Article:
Rugby World Cup 2015: New Zealand v France preview

New Zealand meet their bogey team again in the quarter finals. Will the Millennium Stadium witness an upset to match 2007?

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Rugby World Cup 2015 on TV: New Zealand v France, 7.30pm ITV (kick-off 8pm)

Tonight’s match is an almost exact repeat of the 2007 World Cup quarter final. Same stage, same stadium. Same upset?

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the Millennium Stadium match began with France staring down the All Black Haka, and ended with one of the most thrilling performances in Rugby World Cup history, perhaps only matched by France’s win in 1999 – also against New Zealand.

In the 2011 World Cup final, the French again formed up to face down the New Zealand pre-match challenge. This time, they lost out – just – to the host nation.

Sir Clive Woodward however before the tournament told Radio Times that it only poor refereeing saved New Zealand from another French shock.

“If I had been the coach of France in that World Cup I would still be apoplectic to this day,” he said of New Zealand’s 8-7 win. “If that final had been refereed properly, France would have won.”

Rugby World Cup match schedule and ITV broadcast details

Maybe that sense of injustice, coupled with memories of past performances, will spur the French on to another knockout blow. Neither side have had to show their best so far, but the return of All Black veterans Ma’a Nonu and Richie McCaw clearly puts the southern hemisphere side in the ascendancy.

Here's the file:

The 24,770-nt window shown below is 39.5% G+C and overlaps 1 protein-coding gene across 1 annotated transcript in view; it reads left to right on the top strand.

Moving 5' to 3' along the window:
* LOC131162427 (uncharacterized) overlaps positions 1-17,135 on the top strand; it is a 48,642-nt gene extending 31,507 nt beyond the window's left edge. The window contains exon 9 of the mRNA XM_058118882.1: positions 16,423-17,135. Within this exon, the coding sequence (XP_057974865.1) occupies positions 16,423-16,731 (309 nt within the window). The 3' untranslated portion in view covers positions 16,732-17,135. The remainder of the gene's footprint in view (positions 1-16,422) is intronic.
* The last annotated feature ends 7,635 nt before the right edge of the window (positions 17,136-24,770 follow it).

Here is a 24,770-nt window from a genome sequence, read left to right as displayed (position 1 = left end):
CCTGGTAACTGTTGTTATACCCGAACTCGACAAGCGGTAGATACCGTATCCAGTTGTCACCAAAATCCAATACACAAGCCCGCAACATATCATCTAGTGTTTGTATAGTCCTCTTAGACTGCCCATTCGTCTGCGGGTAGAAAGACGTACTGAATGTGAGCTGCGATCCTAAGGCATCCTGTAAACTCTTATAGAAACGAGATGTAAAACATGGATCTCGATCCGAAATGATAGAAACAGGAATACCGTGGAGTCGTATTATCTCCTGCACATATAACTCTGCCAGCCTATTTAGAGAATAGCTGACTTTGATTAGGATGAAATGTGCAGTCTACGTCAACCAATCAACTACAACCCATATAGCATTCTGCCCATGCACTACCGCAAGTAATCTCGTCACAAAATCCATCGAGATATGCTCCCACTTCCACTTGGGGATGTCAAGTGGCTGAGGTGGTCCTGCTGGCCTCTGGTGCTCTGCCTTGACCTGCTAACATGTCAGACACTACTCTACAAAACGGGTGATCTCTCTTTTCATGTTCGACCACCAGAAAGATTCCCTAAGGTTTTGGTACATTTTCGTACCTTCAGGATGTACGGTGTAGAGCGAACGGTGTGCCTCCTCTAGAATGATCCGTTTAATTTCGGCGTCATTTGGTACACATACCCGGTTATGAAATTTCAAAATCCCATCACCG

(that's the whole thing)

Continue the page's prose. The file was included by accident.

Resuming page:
But Thierry Dusautoir, the defensive hero of 2007, is in position as French captain again – and is playing on the mind of All Blacks coach Steve Hansen. 

“He is one of the great players of all time,” said Hansen. “If there wasn’t a certain Richie McCaw running around during that same period, Dusautoir would probably be seen as the guy who has played the best rugby in that position over a long period of time.”

There is no doubt that these two captains will go down in history. As for this weekend’s match? Well, that’s up to the French. 

Coach Phillipe Saint-Andre called for an “uprising” after the disappointing pool stage loss to Ireland. He might remember that four years ago, his predecessor Marc Lievremont was effectively ousted as coach by a player revolt, so perhaps he should pick his words more carefully.

That said, France are more than capable of a revolution – especially against the World Cup holders.

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